These activities, when analyzed to determine which had the greatest impact on improved performance, indicate actions organizations can take to increase the application of new learning on the job, deliver business results and improve ROI.

The research identified 11 core activities that create a meaningful increase in learning transfer. These activities meet the 80/20 rule: They represent the 20 percent of learning transfer activities that create 80 percent of the impact. Based on results from a wide variety of organizations, the research showed learning transfer can be increased by as much as 180 percent, with only modest cost increases.

To simplify research results, 11 factors were consolidated into three critical areas where organizations can improve learning transfer. If a learning initiative is designed to address these three elements, its impact can be significantly increased.

The three elements are: learner readiness, design for transfer and organizational alignment.

Learner readiness: It would seem obvious that learners need to be prepared to learn if their learning experience is to be effective. Yet few organizations pay enough attention to motivation, enthusiasm and positive anticipation prior to a learning session. Learner readiness is about ensuring that learners see the relevance and payoffs of new skills and are confident they can use their learning on the job. The aforementioned research showed that addressing these elements can increase transfer by as much as 70 percent.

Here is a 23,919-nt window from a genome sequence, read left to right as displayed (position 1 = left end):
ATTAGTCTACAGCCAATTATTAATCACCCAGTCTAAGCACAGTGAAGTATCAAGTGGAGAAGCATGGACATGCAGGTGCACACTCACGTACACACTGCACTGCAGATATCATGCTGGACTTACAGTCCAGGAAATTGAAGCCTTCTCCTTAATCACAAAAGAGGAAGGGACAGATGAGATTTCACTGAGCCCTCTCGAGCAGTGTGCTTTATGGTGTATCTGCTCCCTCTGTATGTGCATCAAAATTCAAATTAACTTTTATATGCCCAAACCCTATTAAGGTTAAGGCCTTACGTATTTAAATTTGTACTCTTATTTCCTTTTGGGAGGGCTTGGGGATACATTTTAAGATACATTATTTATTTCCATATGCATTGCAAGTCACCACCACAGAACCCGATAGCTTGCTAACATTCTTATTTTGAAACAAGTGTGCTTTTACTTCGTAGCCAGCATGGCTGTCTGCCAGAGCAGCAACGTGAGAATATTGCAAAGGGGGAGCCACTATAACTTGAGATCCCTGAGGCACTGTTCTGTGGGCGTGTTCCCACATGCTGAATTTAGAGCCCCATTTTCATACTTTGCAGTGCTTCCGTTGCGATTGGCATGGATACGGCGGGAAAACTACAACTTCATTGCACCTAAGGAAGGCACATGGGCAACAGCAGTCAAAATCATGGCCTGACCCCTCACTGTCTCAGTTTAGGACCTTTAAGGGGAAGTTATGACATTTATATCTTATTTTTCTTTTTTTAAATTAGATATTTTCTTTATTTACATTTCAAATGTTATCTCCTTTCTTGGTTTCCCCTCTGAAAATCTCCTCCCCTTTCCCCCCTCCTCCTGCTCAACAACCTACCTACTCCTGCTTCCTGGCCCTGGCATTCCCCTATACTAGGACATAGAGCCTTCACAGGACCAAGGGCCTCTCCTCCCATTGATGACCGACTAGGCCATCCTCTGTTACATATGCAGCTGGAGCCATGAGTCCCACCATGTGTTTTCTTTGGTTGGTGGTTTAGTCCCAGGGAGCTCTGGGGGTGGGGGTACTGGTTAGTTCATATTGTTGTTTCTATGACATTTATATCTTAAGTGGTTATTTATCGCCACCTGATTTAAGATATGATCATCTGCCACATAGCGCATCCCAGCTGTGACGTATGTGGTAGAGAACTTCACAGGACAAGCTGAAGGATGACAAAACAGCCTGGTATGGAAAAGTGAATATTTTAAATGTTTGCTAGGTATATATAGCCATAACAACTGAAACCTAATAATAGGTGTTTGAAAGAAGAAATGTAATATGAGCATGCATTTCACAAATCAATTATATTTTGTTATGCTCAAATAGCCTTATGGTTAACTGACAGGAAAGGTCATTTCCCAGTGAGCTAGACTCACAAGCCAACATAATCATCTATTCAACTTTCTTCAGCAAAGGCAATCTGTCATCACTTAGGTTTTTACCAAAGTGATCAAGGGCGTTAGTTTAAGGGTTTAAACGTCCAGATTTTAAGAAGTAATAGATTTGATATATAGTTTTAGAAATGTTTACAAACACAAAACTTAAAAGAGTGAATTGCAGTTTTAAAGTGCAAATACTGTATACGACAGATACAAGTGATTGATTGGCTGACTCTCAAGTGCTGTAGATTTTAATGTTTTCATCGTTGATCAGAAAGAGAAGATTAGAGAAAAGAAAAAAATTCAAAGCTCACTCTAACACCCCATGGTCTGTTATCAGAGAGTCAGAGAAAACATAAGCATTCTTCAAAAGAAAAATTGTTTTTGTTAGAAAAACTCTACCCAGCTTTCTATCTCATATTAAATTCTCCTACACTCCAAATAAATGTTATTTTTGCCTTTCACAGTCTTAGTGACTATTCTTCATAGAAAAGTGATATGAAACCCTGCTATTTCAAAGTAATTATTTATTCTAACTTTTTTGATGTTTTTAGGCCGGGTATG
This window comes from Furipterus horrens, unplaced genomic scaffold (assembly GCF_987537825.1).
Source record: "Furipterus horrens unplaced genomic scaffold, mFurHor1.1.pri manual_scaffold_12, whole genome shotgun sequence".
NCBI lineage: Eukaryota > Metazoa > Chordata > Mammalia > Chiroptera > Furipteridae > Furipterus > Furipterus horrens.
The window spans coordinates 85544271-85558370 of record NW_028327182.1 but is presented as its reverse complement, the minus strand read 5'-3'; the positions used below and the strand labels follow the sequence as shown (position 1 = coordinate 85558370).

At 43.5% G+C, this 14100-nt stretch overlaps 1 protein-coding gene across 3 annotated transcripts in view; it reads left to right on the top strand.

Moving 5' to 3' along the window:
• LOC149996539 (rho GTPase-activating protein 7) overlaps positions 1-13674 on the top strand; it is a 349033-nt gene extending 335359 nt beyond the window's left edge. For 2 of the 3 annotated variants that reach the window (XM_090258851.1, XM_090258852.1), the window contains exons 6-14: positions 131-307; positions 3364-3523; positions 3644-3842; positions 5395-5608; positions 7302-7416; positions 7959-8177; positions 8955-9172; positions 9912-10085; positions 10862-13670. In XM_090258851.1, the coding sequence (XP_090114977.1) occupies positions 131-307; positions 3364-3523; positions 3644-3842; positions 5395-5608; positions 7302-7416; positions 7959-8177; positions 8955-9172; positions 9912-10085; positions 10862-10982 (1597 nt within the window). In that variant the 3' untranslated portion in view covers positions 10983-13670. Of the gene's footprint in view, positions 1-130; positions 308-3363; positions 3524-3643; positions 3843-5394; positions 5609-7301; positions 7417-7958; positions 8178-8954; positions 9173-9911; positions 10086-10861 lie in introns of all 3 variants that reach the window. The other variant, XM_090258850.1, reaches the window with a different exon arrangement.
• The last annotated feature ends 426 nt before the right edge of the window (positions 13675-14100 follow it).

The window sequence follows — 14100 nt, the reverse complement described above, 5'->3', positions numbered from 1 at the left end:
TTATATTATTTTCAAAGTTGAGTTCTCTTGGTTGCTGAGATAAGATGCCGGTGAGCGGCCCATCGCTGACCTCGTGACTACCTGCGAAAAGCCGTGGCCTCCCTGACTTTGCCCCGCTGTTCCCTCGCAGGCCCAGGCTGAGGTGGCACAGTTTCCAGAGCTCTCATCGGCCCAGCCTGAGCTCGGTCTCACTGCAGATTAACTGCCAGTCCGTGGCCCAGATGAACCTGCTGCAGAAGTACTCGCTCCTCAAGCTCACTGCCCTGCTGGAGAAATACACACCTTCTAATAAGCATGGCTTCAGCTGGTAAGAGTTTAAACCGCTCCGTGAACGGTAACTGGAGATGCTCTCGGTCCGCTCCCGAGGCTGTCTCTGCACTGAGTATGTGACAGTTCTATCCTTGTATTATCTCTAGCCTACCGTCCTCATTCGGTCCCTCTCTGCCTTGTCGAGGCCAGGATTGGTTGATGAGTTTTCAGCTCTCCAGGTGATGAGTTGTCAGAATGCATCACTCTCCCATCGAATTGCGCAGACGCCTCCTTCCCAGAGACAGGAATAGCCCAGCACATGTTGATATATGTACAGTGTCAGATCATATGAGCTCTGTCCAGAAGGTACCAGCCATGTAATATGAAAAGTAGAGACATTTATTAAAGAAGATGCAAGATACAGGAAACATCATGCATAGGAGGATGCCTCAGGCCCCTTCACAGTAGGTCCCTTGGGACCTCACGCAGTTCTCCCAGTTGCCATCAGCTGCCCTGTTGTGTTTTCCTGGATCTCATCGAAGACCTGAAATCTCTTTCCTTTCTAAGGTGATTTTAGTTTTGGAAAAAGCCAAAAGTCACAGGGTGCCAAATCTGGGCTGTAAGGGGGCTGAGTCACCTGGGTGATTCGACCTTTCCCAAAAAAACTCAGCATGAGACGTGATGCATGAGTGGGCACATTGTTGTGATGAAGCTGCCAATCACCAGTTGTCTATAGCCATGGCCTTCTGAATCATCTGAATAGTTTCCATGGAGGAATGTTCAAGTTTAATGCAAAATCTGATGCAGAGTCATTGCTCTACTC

Autodesk, a 3D design, engineering and entertainment software company, provides an example. Its learning organization launched an initiative to increase consulting skills for its sales force. Among other actions, the company implemented a plan to prepare salespeople and technical specialists for learning.

To kick off the initiative, employees received an email with a link to a fast-paced, YouTube-like introduction to the upcoming learning event. The introduction provided an overview of the content, but also delivered a clear message about the potential impact of the new skills on participants’ sales success and the motivation necessary to fully engage in the learning. Following the introduction, participants completed a self-assessment based on their current strengths and greatest opportunities for improvement.